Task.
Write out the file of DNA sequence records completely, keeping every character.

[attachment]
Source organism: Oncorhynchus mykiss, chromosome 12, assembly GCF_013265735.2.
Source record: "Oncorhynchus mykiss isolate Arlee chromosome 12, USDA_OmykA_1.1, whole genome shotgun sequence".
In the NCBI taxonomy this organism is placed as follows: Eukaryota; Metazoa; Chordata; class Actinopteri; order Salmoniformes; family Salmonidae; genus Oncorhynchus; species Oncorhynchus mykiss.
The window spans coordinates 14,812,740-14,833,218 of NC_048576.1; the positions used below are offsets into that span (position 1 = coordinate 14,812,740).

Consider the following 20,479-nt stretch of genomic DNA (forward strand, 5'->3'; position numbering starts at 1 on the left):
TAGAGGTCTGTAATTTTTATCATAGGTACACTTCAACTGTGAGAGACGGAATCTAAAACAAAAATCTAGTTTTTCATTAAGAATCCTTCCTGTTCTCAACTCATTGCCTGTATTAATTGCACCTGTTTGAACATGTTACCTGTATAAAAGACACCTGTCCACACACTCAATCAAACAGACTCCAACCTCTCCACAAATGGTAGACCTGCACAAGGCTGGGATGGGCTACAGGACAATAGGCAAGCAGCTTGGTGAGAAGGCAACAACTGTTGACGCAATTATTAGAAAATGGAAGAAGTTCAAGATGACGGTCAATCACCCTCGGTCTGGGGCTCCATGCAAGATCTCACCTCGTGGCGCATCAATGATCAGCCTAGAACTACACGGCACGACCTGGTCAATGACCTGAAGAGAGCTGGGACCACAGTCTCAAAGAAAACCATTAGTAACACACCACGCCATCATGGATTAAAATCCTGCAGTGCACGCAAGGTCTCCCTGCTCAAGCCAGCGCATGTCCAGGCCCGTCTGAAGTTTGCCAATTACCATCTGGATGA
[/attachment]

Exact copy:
Source organism: Oncorhynchus mykiss, chromosome 12, assembly GCF_013265735.2.
Source record: "Oncorhynchus mykiss isolate Arlee chromosome 12, USDA_OmykA_1.1, whole genome shotgun sequence".
In the NCBI taxonomy this organism is placed as follows: Eukaryota; Metazoa; Chordata; class Actinopteri; order Salmoniformes; family Salmonidae; genus Oncorhynchus; species Oncorhynchus mykiss.
The window spans coordinates 14,812,740-14,833,218 of NC_048576.1; the positions used below are offsets into that span (position 1 = coordinate 14,812,740).

Consider the following 20,479-nt stretch of genomic DNA (forward strand, 5'->3'; position numbering starts at 1 on the left):
TAGAGGTCTGTAATTTTTATCATAGGTACACTTCAACTGTGAGAGACGGAATCTAAAACAAAAATCTAGTTTTTCATTAAGAATCCTTCCTGTTCTCAACTCATTGCCTGTATTAATTGCACCTGTTTGAACATGTTACCTGTATAAAAGACACCTGTCCACACACTCAATCAAACAGACTCCAACCTCTCCACAAATGGTAGACCTGCACAAGGCTGGGATGGGCTACAGGACAATAGGCAAGCAGCTTGGTGAGAAGGCAACAACTGTTGACGCAATTATTAGAAAATGGAAGAAGTTCAAGATGACGGTCAATCACCCTCGGTCTGGGGCTCCATGCAAGATCTCACCTCGTGGCGCATCAATGATCAGCCTAGAACTACACGGCACGACCTGGTCAATGACCTGAAGAGAGCTGGGACCACAGTCTCAAAGAAAACCATTAGTAACACACCACGCCATCATGGATTAAAATCCTGCAGTGCACGCAAGGTCTCCCTGCTCAAGCCAGCGCATGTCCAGGCCCGTCTGAAGTTTGCCAATTACCATCTGGATGA